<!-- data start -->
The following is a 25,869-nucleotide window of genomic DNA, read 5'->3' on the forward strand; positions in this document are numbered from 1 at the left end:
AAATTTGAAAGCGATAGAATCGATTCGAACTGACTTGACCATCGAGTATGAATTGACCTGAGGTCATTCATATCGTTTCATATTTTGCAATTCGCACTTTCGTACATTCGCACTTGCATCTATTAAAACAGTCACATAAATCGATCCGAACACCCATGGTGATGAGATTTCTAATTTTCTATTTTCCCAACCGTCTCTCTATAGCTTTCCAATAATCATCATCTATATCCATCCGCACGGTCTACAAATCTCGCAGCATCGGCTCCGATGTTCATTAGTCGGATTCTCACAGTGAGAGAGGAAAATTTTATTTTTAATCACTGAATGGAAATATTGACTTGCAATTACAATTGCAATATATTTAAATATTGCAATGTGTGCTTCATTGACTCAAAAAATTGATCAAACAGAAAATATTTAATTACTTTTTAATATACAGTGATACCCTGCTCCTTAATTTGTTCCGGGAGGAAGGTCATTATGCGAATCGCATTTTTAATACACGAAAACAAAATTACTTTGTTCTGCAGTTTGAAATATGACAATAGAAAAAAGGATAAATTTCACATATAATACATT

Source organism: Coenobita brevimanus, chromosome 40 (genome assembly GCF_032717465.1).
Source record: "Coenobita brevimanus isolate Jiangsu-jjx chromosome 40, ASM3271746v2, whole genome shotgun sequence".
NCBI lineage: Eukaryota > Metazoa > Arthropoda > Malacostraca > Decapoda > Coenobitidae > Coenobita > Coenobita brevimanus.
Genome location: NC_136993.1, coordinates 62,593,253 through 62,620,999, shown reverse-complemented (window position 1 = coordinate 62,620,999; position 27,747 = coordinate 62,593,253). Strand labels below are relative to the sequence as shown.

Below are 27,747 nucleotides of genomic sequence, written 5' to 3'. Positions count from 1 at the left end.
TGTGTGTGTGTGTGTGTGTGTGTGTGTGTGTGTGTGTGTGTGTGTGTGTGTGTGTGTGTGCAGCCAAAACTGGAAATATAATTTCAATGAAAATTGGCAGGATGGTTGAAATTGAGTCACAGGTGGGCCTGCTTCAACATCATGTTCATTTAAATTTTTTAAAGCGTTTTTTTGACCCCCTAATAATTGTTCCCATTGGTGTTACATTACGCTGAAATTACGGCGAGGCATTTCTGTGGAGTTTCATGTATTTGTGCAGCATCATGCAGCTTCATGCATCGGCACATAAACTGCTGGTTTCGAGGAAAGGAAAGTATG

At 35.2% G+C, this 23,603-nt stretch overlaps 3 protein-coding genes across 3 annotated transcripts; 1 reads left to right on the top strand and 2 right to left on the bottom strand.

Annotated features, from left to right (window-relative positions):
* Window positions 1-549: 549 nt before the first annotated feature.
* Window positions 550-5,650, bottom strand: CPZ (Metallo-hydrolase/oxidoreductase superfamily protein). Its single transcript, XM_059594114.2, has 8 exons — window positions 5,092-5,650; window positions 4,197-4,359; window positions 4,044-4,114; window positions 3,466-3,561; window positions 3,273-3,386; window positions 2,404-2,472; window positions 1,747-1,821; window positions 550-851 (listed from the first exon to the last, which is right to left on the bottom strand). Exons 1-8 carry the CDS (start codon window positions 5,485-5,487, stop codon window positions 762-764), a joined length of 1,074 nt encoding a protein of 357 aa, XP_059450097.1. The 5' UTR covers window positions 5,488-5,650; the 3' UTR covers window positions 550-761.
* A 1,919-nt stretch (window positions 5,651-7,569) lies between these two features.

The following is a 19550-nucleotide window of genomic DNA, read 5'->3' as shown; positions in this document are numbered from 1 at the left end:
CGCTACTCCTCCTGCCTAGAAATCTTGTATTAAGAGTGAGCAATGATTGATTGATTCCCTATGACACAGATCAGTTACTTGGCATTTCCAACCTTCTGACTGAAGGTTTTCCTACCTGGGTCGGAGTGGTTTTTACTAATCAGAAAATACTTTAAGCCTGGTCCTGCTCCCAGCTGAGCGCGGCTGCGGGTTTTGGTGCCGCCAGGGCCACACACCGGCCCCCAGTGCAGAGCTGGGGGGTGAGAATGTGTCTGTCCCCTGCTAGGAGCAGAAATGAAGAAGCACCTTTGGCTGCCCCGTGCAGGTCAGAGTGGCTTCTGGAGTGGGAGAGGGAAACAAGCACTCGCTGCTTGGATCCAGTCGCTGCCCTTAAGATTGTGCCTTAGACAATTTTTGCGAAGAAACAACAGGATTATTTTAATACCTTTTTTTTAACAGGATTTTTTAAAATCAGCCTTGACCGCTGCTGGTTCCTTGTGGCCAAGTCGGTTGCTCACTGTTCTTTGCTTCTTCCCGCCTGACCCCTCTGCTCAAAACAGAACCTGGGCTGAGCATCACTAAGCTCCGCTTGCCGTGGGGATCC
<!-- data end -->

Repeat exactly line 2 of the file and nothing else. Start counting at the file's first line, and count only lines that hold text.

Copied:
AAATTTGAAAGCGATAGAATCGATTCGAACTGACTTGACCATCGAGTATGAATTGACCTGAGGTCATTCATATCGTTTCATATTTTGCAATTCGCACTTTCGTACATTCGCACTTGCATCTATTAAAACAGTCACATAAATCGATCCGAACACCCATGGTGATGAGATTTCTAATTTTCTATTTTCCCAACCGTCTCTCTATAGCTTTCCAATAATCATCATCTATATCCATCCGCACGGTCTACAAATCTCGCAGCATCGGCTCCGATGTTCATTAGTCGGATTCTCACAGTGAGAGAGGAAAATTTTATTTTTAATCACTGAATGGAAATATTGACTTGCAATTACAATTGCAATATATTTAAATATTGCAATGTGTGCTTCATTGACTCAAAAAATTGATCAAACAGAAAATATTTAATTACTTTTTAATATACAGTGATACCCTGCTCCTTAATTTGTTCCGGGAGGAAGGTCATTATGCGAATCGCATTTTTAATACACGAAAACAAAATTACTTTGTTCTGCAGTTTGAAATATGACAATAGAAAAAAGGATAAATTTCACATATAATACATT